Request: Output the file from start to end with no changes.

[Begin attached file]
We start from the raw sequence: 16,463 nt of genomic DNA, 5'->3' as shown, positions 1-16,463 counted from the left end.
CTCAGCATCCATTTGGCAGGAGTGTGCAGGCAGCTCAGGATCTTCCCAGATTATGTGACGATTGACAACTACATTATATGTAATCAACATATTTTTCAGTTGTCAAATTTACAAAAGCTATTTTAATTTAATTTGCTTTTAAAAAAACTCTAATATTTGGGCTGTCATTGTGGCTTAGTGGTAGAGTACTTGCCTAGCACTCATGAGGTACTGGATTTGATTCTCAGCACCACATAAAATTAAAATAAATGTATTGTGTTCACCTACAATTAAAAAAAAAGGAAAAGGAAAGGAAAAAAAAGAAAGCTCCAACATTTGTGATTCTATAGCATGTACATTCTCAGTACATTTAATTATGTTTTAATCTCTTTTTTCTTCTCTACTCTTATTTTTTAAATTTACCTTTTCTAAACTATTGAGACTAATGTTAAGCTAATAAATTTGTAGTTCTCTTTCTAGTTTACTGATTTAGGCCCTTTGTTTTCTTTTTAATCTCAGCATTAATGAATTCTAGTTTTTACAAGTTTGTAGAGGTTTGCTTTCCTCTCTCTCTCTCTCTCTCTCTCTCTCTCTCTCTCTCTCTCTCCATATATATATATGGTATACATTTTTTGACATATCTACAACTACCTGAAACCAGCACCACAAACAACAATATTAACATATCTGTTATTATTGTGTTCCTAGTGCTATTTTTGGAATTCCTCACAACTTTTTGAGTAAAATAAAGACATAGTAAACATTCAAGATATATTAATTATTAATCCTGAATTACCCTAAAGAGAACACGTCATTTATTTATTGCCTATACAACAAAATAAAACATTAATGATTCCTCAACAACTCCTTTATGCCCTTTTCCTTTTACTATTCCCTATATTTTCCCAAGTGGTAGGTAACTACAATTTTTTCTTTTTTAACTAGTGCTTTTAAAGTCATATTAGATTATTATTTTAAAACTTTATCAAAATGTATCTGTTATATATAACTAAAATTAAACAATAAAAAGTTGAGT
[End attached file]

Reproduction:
We start from the raw sequence: 16,463 nt of genomic DNA, 5'->3' as shown, positions 1-16,463 counted from the left end.
CTCAGCATCCATTTGGCAGGAGTGTGCAGGCAGCTCAGGATCTTCCCAGATTATGTGACGATTGACAACTACATTATATGTAATCAACATATTTTTCAGTTGTCAAATTTACAAAAGCTATTTTAATTTAATTTGCTTTTAAAAAAACTCTAATATTTGGGCTGTCATTGTGGCTTAGTGGTAGAGTACTTGCCTAGCACTCATGAGGTACTGGATTTGATTCTCAGCACCACATAAAATTAAAATAAATGTATTGTGTTCACCTACAATTAAAAAAAAAGGAAAAGGAAAGGAAAAAAAAGAAAGCTCCAACATTTGTGATTCTATAGCATGTACATTCTCAGTACATTTAATTATGTTTTAATCTCTTTTTTCTTCTCTACTCTTATTTTTTAAATTTACCTTTTCTAAACTATTGAGACTAATGTTAAGCTAATAAATTTGTAGTTCTCTTTCTAGTTTACTGATTTAGGCCCTTTGTTTTCTTTTTAATCTCAGCATTAATGAATTCTAGTTTTTACAAGTTTGTAGAGGTTTGCTTTCCTCTCTCTCTCTCTCTCTCTCTCTCTCTCTCTCTCTCTCTCTCCATATATATATATGGTATACATTTTTTGACATATCTACAACTACCTGAAACCAGCACCACAAACAACAATATTAACATATCTGTTATTATTGTGTTCCTAGTGCTATTTTTGGAATTCCTCACAACTTTTTGAGTAAAATAAAGACATAGTAAACATTCAAGATATATTAATTATTAATCCTGAATTACCCTAAAGAGAACACGTCATTTATTTATTGCCTATACAACAAAATAAAACATTAATGATTCCTCAACAACTCCTTTATGCCCTTTTCCTTTTACTATTCCCTATATTTTCCCAAGTGGTAGGTAACTACAATTTTTTCTTTTTTAACTAGTGCTTTTAAAGTCATATTAGATTATTATTTTAAAACTTTATCAAAATGTATCTGTTATATATAACTAAAATTAAACAATAAAAAGTTGAGT